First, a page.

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Steve inspects a shutter curtain to ensure that we can insert a 15-foot pipe as an axle without scratching anything
The end of August featured a memorial service for Russell’s brother Curtis in Texas The end of September featured a memorial service in California. With the arrival of October, Russell was finally able to think about going back up to our mountain house building site once more. Fortunately, his friend and building buddy Steve was also available after a busy summer. So on October 10, the two made their usual drives through Friday afternoon rush-hour traffic to met up on the mountain.
This weekend’s task would be one of muscle and heavy lifting. After completely installing our first shutter back in July, Russell and Gail had successfully installed the guide rails and motor boxes for the other three large shutters. Unfortunately, Gail was not strong enough to help with the actual metal curtains. Thus the need for Steve.
The two men started work early Saturday morning, their only full work day. Installing the first curtain months ago had helped to determine the most successful process. Russell had arrived this time with three long pieces of 3/4-inch metal pipe that he proceeded to screw together. These would serve as an axle for the rolled-up curtain. The curtain would be hung from the deck overhead like a giant paper towel roll, then fed through the motor box and into the guide rails.
A shutter curtain, hung like a paper towel roll using 3/4-inch pipe and rope (note the “Pocahontas” blanket hung over the motorbox axle to prevent scratching)
Russell had estimated that each curtain would take about one to one-and-a-half hours. The first ended up taking three hours. The process worked well; it was just much more time consuming than we had imagined. From our previous experience, we knew to hang a large blanket over the motorbox axle to keep the curtain from getting scratched. We also knew to install dunnage beneath the guide rails, to stop the curtain from descending too far before we had attached it to the axle.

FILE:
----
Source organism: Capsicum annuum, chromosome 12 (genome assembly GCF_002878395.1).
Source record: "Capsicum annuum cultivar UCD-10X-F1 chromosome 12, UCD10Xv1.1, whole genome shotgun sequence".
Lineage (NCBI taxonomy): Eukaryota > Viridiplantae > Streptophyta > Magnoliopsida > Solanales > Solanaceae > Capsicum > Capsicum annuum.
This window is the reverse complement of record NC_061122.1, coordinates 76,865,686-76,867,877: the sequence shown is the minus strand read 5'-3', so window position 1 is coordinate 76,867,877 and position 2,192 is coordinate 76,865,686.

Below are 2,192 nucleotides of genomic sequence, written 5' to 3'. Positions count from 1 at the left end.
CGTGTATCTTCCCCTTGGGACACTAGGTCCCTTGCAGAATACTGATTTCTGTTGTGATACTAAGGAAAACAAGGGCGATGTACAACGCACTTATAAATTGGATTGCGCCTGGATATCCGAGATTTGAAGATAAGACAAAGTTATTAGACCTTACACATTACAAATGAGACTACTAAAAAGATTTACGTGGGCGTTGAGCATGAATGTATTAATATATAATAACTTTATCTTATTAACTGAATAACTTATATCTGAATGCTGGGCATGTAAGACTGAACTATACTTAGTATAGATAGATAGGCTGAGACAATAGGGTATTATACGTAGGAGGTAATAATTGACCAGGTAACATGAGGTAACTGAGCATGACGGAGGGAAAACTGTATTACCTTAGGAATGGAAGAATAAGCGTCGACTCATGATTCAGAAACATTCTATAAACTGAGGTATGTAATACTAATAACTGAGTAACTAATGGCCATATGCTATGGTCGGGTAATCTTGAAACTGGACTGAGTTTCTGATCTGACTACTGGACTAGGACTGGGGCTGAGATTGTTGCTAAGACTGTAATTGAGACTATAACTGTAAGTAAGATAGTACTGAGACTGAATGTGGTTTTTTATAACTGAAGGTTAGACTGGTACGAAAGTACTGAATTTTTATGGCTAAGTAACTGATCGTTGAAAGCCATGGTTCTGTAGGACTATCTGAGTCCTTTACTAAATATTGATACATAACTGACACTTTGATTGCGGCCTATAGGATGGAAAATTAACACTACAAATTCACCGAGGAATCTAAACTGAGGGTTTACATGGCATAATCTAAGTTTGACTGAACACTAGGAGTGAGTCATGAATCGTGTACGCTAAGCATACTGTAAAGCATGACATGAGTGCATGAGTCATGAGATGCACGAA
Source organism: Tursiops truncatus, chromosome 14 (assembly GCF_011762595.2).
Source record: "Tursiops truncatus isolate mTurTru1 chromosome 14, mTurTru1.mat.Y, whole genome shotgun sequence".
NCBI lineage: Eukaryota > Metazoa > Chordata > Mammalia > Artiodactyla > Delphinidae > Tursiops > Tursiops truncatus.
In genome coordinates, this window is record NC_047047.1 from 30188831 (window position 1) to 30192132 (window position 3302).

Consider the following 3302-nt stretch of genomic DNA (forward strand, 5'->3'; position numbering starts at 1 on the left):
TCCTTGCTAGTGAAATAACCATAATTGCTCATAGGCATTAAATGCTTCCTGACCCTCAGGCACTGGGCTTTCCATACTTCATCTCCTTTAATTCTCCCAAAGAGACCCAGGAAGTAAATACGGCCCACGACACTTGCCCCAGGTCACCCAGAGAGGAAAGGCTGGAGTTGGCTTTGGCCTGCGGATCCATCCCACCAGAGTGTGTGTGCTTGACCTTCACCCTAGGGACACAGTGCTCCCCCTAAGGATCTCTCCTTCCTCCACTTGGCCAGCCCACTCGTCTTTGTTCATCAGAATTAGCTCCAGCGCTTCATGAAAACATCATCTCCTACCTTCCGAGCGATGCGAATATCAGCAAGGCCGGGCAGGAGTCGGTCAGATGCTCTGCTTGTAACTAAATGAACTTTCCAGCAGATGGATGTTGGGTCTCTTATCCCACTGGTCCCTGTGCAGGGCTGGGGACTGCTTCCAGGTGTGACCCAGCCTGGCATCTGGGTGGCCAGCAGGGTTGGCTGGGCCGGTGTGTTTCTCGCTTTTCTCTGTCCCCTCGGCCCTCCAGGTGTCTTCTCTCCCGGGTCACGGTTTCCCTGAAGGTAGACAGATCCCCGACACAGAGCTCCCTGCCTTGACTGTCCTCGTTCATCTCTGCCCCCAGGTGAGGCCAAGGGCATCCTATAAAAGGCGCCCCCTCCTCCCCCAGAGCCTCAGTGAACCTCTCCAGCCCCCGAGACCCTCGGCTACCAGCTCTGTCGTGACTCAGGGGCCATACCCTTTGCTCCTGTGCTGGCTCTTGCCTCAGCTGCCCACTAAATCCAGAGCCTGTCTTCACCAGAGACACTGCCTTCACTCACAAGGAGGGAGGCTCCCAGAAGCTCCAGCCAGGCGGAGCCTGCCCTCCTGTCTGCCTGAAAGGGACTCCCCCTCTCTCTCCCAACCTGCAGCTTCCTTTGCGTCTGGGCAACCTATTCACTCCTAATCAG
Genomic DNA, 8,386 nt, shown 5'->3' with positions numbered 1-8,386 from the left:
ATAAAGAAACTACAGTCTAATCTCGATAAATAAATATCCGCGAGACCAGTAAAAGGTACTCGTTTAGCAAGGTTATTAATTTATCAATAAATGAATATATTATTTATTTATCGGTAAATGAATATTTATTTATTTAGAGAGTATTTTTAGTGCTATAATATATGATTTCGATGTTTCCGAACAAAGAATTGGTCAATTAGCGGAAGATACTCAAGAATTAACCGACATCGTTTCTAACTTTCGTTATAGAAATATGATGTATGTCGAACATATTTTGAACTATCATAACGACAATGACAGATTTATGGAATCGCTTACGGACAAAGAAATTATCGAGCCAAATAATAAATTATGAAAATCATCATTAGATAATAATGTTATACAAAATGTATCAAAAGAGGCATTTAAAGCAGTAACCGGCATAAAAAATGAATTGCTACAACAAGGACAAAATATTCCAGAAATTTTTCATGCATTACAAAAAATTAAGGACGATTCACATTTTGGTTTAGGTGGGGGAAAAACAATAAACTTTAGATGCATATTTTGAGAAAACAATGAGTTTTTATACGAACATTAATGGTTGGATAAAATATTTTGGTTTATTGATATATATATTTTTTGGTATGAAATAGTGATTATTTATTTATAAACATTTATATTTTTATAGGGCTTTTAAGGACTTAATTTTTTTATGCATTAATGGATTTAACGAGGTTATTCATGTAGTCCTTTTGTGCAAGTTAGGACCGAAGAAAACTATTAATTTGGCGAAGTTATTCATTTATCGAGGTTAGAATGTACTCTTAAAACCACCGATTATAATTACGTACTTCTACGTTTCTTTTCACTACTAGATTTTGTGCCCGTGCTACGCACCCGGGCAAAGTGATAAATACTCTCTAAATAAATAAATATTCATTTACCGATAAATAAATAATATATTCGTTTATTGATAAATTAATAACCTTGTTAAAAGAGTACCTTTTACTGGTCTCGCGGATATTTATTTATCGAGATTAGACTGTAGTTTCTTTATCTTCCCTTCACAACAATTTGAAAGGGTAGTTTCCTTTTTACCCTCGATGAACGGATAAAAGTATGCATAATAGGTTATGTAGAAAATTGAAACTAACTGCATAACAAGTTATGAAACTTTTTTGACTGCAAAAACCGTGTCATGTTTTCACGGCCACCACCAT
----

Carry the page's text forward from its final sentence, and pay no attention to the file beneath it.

The hardest part was attaching the curtain to the axle. This step required attaching seven T-straps to the upper lip of the curtain. Unfortunately, the shutter had plastic end-guards that prevented us from being able to do this. We couldn’t remember having this problem with the first curtain, and were momentarily stumped. (As a reminder, the shutters had arrived with no instructions. The best thing we could find were some general procedures from the company’s website.) In the end, we had to use a screwdriver to bend and warp the plastic end-guards so that we could slide the T-straps into position.
The shutters had plastic end-guards (black, left) that prevented us from being able to slide on the T-straps (lower right).
The only solution was to bend and warp the end-guards.
It was lunch time before we completed the first curtain. We had only the afternoon to install the other two. Number two was finished right at the par of one-and-a-half hours.
We knew that the third curtain would be the most problematic, which is why we had saved it for last. There were two problems. First, the south window wall had no deck overhead, and thus no place to attach ropes for suspending the curtain from. Second, Gail and Steve had previously installed a huge scaffolding outside of this wall, leaving very little room to work in, let alone hang a curtain at all. We did not even want to entertain the idea of trying to dismantle or move the huge scaffolding, as that would turn into a day-long project all by itself.
The southern window wall had a large scaffold that left little room to hang a shutter curtain
With another one of his analytical “thought experiments,” Russell was able to improvise a solution. First, we suspended ropes from the large glu-lam beams that jutted out from the corners of the walls. Next, we strung additional ropes horizontally to pull the hanging curtain away from the scaffolding. The setup worked perfectly.
We had very little working space between the scaffolding and the window.
The last curtain was hung from the glu-lam beams, with additional ropes to pull it away from the scaffolding.
We finished the third and final curtain just in time for dinner, leaving the evening free to relax and watch a “Chuck” DVD on television.
The southwest side of the house, now protected with metal shutters all around (note the scaffolding still on the south wall to the right)
Russell plans to resume coming up to the mountain whenever his schedule allows. He figures that he has four remaining major tasks for the year:
Once he’s finished with those, he can turn his attention to the grounds and trails outside, which have been badly neglected for the last few years.
An inside view of the four full-window shutters
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